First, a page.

KENNEWICK -- A former Kennewick restaurateur has been charged with 15 counts for printing his own fake checks and cash.
The newest case adds to the growing legal troubles of Eric Steven Marple, whose alleged at-home scheme caught the attention of police during the search for fugitive Chancey Howard.
Marple is accused of letting Howard stay at his home during the manhunt and giving him a Michigan driver's license with the wanted man's picture but another name.
Marple also failed to make scheduled court hearings May 28 and Thursday.
A $100,000 warrant has been issued for his arrest in the new case, which was filed Wednesday in Benton County Superior Court.
Marple, 30, was the chef and owner of the now-closed Marples Restaurant in Kennewick. He already is charged in Benton County with possession of methamphetamine for an April 20 search of his West Ninth Place home.
That case had been set for trial July 6, but Marple, who was out on his personal recognizance, missed a court date. A bench warrant was issued in the case.
On Wednesday, Deputy Prosecutor Terry Bloor charged Marple with seven counts of forgery, six counts of unlawful possession of fictitious identification and one count each of second-degree possession of stolen property and first-degree rendering criminal assistance.
Then on Thursday, Marple was expected to enter a plea in an unrelated case with two counts of unlawful issuance of bank checks. The hearing was continued one week when he didn't show.
In that case, filed May 20, prosecutors allege Marple cashed a check Jan. 1 at WinCo Foods in Kennewick. The $726.42 check was written to Marple from the closed Bank of America account of Marples Restaurant.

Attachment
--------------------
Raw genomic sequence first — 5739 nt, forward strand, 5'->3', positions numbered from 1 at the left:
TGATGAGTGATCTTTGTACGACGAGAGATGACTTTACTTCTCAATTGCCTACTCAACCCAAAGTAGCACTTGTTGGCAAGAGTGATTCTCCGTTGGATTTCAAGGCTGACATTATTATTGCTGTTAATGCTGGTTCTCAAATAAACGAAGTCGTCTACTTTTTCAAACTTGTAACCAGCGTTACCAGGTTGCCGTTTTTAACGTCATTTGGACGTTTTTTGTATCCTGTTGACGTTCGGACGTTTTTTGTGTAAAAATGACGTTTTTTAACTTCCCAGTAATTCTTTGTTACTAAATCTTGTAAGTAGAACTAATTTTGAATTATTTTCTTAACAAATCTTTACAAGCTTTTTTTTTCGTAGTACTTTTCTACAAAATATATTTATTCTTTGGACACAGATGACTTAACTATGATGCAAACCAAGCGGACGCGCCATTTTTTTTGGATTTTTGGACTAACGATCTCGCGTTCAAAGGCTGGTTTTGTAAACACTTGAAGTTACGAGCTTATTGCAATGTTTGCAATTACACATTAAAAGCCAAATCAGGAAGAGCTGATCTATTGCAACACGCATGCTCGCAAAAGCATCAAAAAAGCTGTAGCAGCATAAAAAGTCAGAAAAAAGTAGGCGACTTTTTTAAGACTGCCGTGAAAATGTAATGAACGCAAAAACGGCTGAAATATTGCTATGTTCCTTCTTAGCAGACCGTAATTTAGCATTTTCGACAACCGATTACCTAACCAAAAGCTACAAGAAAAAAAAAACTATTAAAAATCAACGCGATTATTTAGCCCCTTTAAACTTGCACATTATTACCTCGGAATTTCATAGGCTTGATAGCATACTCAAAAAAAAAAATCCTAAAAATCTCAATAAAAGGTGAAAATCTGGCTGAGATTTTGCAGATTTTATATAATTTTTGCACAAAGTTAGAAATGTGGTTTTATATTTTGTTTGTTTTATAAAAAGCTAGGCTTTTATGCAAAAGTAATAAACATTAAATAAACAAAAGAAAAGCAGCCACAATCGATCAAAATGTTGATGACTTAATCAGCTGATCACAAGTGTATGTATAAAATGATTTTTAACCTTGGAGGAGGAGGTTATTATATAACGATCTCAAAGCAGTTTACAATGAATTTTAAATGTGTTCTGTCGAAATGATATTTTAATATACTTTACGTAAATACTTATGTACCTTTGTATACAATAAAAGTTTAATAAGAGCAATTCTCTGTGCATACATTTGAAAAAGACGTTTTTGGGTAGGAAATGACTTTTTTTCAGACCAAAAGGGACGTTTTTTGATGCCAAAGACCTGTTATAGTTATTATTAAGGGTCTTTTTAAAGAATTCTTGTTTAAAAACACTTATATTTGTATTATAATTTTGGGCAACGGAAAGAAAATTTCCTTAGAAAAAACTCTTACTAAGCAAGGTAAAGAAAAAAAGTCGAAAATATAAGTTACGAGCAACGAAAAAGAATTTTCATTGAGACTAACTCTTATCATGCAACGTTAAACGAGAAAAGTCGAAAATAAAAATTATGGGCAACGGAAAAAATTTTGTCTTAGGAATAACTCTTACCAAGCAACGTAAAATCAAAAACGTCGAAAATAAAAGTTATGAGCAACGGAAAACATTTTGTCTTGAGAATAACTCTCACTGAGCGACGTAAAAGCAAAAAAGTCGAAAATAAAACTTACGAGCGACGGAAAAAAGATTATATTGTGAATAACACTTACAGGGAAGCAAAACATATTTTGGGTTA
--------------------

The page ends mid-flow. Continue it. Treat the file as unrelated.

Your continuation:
On March 6, he allegedly went to QuickCash in Kennewick and tried to get money for a $764.12 check made out to him from "The Coffee Bean & Tea Shop," which had an account with GBC International Bank. Employees refused to cash the check because they could not verify the validity.
GBC officials told Kennewick police they've never had an account with that name. In an interview with police, Marple admitted to printing the check but claimed the shop "is a business run by Marple's World Cuisine, which is a family business," court documents said.
The Washington Department of Licensing also reported that "Marple's World Cuisine" closed Oct. 31, 2008, and that there is no business license for "The Coffee Bean & Tea Shop."
During the April search of Marple's home, which resulted in the newest charges, detectives found 35 counterfeit $100 bills, 18 counterfeit $50 bills and 78 fake $20 bills, according to court documents.
Many of the bills reportedly had the same serial number and some were only printed with the front or the back side. Detectives, who also found some bills still drying from clothespins, claim that Marple said the bills "were for novelty purposes."
Multiple fake checks were found in the home, including one for $889.77 payable to Marple on the account of "Marple's World Cuisine and Catering, Eric Marple Chef Owner," documents said. Officers checked with a representative of the bank, who said that Marple's account had never been activated.
Another grouping of checks payable to Marple were all numbered 5623 and written on April 17.
"The checks were purportedly written on accounts held by the Walla Walla Country Club, 'US Bank Walla Walla office' and BurgerKing," court documents said. Each business reportedly confirmed for police that the checks were fraudulent.
Police also seized two credit cards in another man's name and an $822.38 check to Marple from "Parelli's Bistro, Inc. Special Events." When police called the telephone number printed on the check, they reached a Spanish-speaking family -- not a business -- who had never heard of Marple or "Parelli's Bistro," documents said.
In addition to the forged Howard driver's license, officers located five other licenses with Marple's picture but different names.
* Kristin M. Kraemer: 509-582-1531; firstname.lastname@example.org